As with so many aspects of nomadism, dating has become another arena in which the mantra is now, “Earn your keep.” I didn’t anticipate this, how much harder I’d have to work to accomplish basic facets of personhood than I did in my cushy little cubicle life, where routine and stability created a glossy veneer that hid countless cracks in my foundation. I’m grateful, though, for the ways in which this lifestyle is pushing me to become better than I’ve ever been before.

If I decide someday to be a settled person, a partnered person, I’ll have this exercise in honesty to improve the quality of that future relationship. For now, I have adventures and mixtapes and fantasy, and while it may not be everything, it’s actually a lot.

Performing happiness

Performing happiness

My favorite days on the trip so far have been those spent in other people’s homes. A few friends have been kind enough to let me crash on their sofas, and dropping into the warmth of a place where people actually live—with its personality and memories and myriad little markers of daily life—has been such a welcome respite from the sterility of places where people stay.

Each time, I’ve left completely refreshed and on high, even when I’d thought the only thing I could stomach that day was isolation in the form of snack-scarfing and an epic Netflix binge. (God that sounds good right now.)

 

Earlier this week, I hit a low. Through a series of events that had nothing to do with me and everything to do with circumstances in someone else’s life, a person I love cut me out. It was done swiftly, unceremoniously, and without warning. This person had been among the most important people to me this past year—someone whose presence had direct and profound influence on my growth—and I’m left with a hole where friendship and unshakable faith had lived. My week was a thundering cloud of betrayal, grief, and heartache. I wanted to hide from the world and nurse my wounds in private, not roll around playing Happy Tourist for Facebook.

Still, the road needed to be driven. Work needed to be done. And people needed to be visited. I had no choice but to rally.

When you drop into someone’s home, you can’t bring a stormcloud with you. You can’t show up and mope and cry and complain about how DEVASTATINGLY AND UTTERLY UNFAIR it is that someone turned their back on you. I mean, you can certainly tell your story—and believe me, anyone who would listen this week heard mine—but you can’t wallow. You have to be alert to the moods and rhythms around you and try to contribute something positive, or at least be an innocuous addition, to the environment you’ve been welcomed into.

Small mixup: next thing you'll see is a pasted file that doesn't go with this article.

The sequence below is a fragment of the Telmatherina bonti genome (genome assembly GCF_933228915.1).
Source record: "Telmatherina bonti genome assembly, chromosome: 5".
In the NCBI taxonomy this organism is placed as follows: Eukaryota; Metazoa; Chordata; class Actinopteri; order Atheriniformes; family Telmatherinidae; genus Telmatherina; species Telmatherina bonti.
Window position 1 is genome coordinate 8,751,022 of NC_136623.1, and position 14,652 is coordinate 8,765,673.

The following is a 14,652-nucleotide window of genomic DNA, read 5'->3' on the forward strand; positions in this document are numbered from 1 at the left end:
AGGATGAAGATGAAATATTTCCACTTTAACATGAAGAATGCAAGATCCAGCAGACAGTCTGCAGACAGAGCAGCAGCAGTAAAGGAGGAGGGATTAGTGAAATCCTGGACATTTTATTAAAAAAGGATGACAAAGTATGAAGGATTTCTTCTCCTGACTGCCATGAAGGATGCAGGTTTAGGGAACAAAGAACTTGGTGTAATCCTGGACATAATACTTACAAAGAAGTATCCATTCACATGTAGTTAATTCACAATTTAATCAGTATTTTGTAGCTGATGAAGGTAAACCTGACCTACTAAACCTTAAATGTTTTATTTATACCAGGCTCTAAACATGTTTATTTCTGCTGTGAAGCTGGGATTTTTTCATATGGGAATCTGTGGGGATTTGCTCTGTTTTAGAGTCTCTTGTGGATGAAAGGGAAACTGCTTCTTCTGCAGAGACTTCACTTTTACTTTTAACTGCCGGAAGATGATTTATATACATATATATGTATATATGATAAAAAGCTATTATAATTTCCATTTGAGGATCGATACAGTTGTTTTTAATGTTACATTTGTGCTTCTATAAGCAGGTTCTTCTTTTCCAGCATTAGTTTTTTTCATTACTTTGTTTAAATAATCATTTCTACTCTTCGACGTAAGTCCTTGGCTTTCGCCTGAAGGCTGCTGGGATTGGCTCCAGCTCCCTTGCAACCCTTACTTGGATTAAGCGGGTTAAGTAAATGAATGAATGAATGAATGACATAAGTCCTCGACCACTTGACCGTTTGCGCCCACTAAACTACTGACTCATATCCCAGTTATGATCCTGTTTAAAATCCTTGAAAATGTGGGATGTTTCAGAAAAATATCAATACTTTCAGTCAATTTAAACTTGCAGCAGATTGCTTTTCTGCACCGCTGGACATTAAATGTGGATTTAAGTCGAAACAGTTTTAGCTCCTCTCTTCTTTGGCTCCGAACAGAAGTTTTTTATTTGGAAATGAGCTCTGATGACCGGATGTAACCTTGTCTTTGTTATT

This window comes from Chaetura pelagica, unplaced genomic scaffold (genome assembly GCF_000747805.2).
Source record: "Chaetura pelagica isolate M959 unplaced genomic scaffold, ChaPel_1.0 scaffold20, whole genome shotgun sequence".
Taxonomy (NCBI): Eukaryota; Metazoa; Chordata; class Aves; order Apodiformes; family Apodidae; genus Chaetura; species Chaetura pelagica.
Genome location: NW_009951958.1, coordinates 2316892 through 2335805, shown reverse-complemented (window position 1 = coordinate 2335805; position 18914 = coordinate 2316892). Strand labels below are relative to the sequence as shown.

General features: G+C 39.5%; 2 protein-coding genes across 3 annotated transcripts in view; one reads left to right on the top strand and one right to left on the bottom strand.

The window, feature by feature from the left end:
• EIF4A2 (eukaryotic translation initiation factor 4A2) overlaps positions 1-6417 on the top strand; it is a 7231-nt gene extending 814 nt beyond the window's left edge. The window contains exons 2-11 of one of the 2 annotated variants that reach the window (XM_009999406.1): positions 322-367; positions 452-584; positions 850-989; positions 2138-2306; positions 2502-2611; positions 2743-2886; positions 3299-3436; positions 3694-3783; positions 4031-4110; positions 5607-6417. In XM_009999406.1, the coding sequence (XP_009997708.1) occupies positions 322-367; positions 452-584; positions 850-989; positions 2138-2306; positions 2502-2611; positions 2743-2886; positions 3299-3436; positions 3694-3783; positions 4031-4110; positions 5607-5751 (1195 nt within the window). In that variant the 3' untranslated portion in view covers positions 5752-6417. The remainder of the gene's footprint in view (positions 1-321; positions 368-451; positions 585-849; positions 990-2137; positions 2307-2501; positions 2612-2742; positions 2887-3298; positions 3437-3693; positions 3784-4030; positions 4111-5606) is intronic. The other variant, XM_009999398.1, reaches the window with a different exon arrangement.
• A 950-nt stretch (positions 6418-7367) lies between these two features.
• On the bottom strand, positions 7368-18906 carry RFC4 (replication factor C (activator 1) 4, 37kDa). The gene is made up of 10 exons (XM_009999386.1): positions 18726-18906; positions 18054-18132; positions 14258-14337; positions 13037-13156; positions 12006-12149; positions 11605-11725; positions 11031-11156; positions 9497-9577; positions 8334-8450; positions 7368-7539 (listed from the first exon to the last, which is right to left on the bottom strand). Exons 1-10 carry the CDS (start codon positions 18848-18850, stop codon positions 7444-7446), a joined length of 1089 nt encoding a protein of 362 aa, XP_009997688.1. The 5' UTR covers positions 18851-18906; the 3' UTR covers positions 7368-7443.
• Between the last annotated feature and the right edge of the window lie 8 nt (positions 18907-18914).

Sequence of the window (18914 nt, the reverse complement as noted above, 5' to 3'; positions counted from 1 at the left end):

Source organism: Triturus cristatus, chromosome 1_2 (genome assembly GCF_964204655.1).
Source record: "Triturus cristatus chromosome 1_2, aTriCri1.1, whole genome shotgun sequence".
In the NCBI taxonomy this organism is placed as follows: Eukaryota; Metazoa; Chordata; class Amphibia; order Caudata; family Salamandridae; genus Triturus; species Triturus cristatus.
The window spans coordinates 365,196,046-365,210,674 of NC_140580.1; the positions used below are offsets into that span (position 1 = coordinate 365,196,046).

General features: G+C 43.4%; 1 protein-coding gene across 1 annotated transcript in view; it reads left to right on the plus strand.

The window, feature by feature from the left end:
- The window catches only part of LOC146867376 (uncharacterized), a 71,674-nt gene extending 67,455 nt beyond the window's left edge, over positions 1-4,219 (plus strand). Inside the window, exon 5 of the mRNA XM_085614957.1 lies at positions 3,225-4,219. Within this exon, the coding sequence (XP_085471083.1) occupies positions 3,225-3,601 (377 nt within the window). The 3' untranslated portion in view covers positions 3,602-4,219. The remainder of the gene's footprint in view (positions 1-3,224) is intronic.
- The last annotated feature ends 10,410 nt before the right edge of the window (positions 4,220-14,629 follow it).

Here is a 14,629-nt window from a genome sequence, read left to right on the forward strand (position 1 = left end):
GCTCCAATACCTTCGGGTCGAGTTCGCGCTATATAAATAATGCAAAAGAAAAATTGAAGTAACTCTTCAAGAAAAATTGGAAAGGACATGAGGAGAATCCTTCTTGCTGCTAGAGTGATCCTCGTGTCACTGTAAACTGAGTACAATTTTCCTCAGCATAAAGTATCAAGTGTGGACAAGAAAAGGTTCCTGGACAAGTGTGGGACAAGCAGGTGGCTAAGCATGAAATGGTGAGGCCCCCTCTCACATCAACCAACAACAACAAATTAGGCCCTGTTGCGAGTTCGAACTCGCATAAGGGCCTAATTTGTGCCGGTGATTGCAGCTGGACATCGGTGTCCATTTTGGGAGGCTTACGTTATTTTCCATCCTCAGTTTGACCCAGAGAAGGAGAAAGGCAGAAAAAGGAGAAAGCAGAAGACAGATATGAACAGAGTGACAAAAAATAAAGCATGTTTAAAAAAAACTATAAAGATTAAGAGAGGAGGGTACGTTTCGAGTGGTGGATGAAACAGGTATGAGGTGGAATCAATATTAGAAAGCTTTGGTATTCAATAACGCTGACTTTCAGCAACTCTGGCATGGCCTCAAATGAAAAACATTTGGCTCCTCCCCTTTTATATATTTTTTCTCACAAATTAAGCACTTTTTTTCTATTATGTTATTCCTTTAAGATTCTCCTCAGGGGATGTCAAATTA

In the throes of my pain, the energy required to be even neutral seemed impossible. I remember sitting in my car in Portland before meeting a friend for dinner, which would be followed by a night on her sofa. Fatigue pulled my face into a sour droop, and I felt hollow. As I sipped the coffee required to work up an ounce of enthusiasm, all I wanted to do was curl into a ball and cry. I couldn’t imagine actually socializing like a human. I was a PAIN GOBLIN.

But then a funny thing happened. I did it anyway.

I went to dinner and behaved in a decent, verifiably human way. (I think? Maybe she has a different read on it, and I was unwittingly goblining it up.) We had nice conversation and went to her home, where her wife and children were so bright and beaming and lovely, my heart burst into a million pieces.

At some point, the effort to perform happiness turned into actual good feelings. I left elated, ready to face the world again.

A similar thing happened in Seattle. I was one again reeling from The Drama™ (look, I, too, thought I was too old for the phrase “blocked me on Snapchat” to feature into my life in any kind of way, much less elicit real tears, but here I am, MILLENNIAL AF) and didn’t necessarily want to take a ferry out to a remote area to stay with someone I barely knew. But I went. And I put on my happiest, most charming face, because the less you know someone, the more value you have to offer to earn your place on their sofa. Plus, I was determined to have a good time dammit.

You know what? We had THE BEST TIME. We enjoyed a lovely dinner overlooking the harbor, reveled in being the only two single women in a bar full of hilariously thirsty men (my favorite was the dude who approached and said, “My name is Lee, what’re yours?” then shook our hands and said, “Okay, I’m drunk, that’s all I’ve got,” before scurrying off to steal someone’s drink from the table next to ours), and visited a farmer’s market in the morning. The entire stay was a delight, and I once again left on high.